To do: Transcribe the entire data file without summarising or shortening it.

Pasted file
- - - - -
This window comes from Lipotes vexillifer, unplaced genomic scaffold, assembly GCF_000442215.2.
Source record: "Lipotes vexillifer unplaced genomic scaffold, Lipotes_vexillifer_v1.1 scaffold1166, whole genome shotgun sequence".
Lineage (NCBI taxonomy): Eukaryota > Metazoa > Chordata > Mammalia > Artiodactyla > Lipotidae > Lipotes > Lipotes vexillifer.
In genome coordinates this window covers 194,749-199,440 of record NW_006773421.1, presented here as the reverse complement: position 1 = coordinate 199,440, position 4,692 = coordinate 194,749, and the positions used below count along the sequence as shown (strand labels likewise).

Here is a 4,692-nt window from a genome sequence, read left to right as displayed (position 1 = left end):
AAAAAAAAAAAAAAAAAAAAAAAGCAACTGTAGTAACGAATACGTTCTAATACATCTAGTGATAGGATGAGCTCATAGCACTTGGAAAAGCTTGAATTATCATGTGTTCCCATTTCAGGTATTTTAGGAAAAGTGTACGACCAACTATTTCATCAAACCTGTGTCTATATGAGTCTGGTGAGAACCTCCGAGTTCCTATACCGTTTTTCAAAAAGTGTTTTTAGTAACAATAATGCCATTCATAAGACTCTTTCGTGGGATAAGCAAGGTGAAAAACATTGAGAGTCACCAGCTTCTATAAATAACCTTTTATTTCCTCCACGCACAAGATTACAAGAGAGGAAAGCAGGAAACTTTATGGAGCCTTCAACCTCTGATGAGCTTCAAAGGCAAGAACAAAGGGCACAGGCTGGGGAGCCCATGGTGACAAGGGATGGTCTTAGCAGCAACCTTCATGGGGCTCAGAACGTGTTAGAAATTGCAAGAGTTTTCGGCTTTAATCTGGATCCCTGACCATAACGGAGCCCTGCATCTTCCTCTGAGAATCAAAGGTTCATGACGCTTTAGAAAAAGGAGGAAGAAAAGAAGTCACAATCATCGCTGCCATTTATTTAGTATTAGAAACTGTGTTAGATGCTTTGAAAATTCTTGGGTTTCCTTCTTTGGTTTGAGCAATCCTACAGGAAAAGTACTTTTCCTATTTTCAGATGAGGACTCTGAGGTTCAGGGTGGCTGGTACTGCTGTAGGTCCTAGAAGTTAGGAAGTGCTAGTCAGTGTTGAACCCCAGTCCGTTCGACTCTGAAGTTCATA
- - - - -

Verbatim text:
This window comes from Lipotes vexillifer, unplaced genomic scaffold, assembly GCF_000442215.2.
Source record: "Lipotes vexillifer unplaced genomic scaffold, Lipotes_vexillifer_v1.1 scaffold1166, whole genome shotgun sequence".
Lineage (NCBI taxonomy): Eukaryota > Metazoa > Chordata > Mammalia > Artiodactyla > Lipotidae > Lipotes > Lipotes vexillifer.
In genome coordinates this window covers 194,749-199,440 of record NW_006773421.1, presented here as the reverse complement: position 1 = coordinate 199,440, position 4,692 = coordinate 194,749, and the positions used below count along the sequence as shown (strand labels likewise).

Here is a 4,692-nt window from a genome sequence, read left to right as displayed (position 1 = left end):
AAAAAAAAAAAAAAAAAAAAAAAGCAACTGTAGTAACGAATACGTTCTAATACATCTAGTGATAGGATGAGCTCATAGCACTTGGAAAAGCTTGAATTATCATGTGTTCCCATTTCAGGTATTTTAGGAAAAGTGTACGACCAACTATTTCATCAAACCTGTGTCTATATGAGTCTGGTGAGAACCTCCGAGTTCCTATACCGTTTTTCAAAAAGTGTTTTTAGTAACAATAATGCCATTCATAAGACTCTTTCGTGGGATAAGCAAGGTGAAAAACATTGAGAGTCACCAGCTTCTATAAATAACCTTTTATTTCCTCCACGCACAAGATTACAAGAGAGGAAAGCAGGAAACTTTATGGAGCCTTCAACCTCTGATGAGCTTCAAAGGCAAGAACAAAGGGCACAGGCTGGGGAGCCCATGGTGACAAGGGATGGTCTTAGCAGCAACCTTCATGGGGCTCAGAACGTGTTAGAAATTGCAAGAGTTTTCGGCTTTAATCTGGATCCCTGACCATAACGGAGCCCTGCATCTTCCTCTGAGAATCAAAGGTTCATGACGCTTTAGAAAAAGGAGGAAGAAAAGAAGTCACAATCATCGCTGCCATTTATTTAGTATTAGAAACTGTGTTAGATGCTTTGAAAATTCTTGGGTTTCCTTCTTTGGTTTGAGCAATCCTACAGGAAAAGTACTTTTCCTATTTTCAGATGAGGACTCTGAGGTTCAGGGTGGCTGGTACTGCTGTAGGTCCTAGAAGTTAGGAAGTGCTAGTCAGTGTTGAACCCCAGTCCGTTCGACTCTGAAGTTCATA